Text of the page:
A friend of ours, Aron Meltzner, shared his coming out letter with us. It is a beautiful heartfelt letter to his parents about his feelings as he came out to them. He has given us permission to share this very personal letter with all of you. He has since married his long time boyfriend, Nick and they live in California.

July 14th, 1998

Dear Mom and Dad,

By the time you read this, I will have told you that I’m gay. To be completely honest, I cannot predict how you will be responding, what thoughts will be running through your minds. Why is our son gay? What did we do to make him gay? Will he ever be happy? What will everyone else think? — those are just some of the questions I foresee you might be pondering. I am hoping that I will be able to tell you much of what I want to say, but in case things get left out, I am writing this letter to give me another chance to say what’s on my mind.

In any case, I hope this will allow you to go over what I want to say at a pace you’re comfortable with, and to take in these ideas and concepts as you’re ready for them.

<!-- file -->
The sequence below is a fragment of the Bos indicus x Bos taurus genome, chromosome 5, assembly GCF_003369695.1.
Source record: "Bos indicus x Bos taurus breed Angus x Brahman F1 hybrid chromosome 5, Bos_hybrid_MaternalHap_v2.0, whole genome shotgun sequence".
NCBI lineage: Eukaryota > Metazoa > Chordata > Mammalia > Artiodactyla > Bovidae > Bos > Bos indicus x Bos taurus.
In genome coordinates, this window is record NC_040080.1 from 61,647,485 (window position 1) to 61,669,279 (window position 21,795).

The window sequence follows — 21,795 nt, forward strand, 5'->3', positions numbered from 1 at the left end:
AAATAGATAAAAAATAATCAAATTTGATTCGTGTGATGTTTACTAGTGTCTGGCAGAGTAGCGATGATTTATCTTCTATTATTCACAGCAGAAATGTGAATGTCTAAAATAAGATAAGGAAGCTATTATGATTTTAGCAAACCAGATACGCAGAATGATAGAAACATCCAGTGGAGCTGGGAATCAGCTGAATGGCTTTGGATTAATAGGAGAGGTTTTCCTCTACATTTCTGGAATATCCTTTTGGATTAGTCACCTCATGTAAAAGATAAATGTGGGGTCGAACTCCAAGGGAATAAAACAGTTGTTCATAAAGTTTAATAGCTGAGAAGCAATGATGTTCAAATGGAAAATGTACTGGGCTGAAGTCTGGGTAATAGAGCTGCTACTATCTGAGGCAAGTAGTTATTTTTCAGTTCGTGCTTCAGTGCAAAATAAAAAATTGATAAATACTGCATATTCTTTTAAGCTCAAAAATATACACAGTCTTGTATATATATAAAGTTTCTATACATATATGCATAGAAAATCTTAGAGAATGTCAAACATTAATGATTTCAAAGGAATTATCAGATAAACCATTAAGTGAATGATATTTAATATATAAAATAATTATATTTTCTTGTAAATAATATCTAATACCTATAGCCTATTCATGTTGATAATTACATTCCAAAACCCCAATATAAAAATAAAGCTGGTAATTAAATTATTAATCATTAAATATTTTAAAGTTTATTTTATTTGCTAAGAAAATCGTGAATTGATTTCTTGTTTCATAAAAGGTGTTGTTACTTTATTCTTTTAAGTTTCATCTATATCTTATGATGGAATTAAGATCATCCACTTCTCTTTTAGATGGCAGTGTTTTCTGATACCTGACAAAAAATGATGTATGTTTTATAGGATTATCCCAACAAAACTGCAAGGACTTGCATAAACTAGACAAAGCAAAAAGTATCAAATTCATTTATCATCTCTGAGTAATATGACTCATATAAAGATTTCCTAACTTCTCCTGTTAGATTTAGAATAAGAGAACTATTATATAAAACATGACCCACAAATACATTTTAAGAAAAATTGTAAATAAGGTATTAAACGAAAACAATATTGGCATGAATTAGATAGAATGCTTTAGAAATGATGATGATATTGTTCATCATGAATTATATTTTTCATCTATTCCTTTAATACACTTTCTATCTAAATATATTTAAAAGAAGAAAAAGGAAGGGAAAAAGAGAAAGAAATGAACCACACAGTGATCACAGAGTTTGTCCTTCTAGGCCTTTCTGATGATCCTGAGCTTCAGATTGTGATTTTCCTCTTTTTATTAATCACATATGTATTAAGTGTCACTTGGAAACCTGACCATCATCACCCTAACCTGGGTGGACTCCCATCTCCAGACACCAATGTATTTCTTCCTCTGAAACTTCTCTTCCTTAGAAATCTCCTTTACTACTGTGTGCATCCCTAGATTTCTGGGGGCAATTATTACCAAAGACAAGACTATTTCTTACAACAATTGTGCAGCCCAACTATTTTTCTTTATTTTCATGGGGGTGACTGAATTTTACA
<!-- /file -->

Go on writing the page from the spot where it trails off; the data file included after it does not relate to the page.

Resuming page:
The first thing I want you to know is that I have always been gay, this is not a temporary phase, and it is not something I ever “chose” or “decided” to be. I’ve thought about it a lot, and as best as I can remember, I first knew I was gay at age 10 or 11, although it took a few more years for me to fully realize the full implications of what it meant to be gay. But even years earlier, I knew I was different. I am completely convinced that being gay is the way I was born, and nothing you or anyone else ever did “made” me gay. My natural orientation and preference is toward other men, and as for its being a “choice,” my only choice, as I see it, has been whether to be open and honest about my feelings, or to continue to deny and hide them. Being gay is simply part of who I am — and a part I’ve been longing to share with you for quite some time.

Although I knew very early about being gay, I kept it inside me for a very long time. Most of the time, I wished it didn’t have to be that way, that it didn’t have to be a big secret, but I was petrified of anybody knowing or finding out. But to be honest, it wasn’t as bad as it could have been — mostly, I just dug my head into my books, studied, and tried not to think about it much. And for a long time, that worked.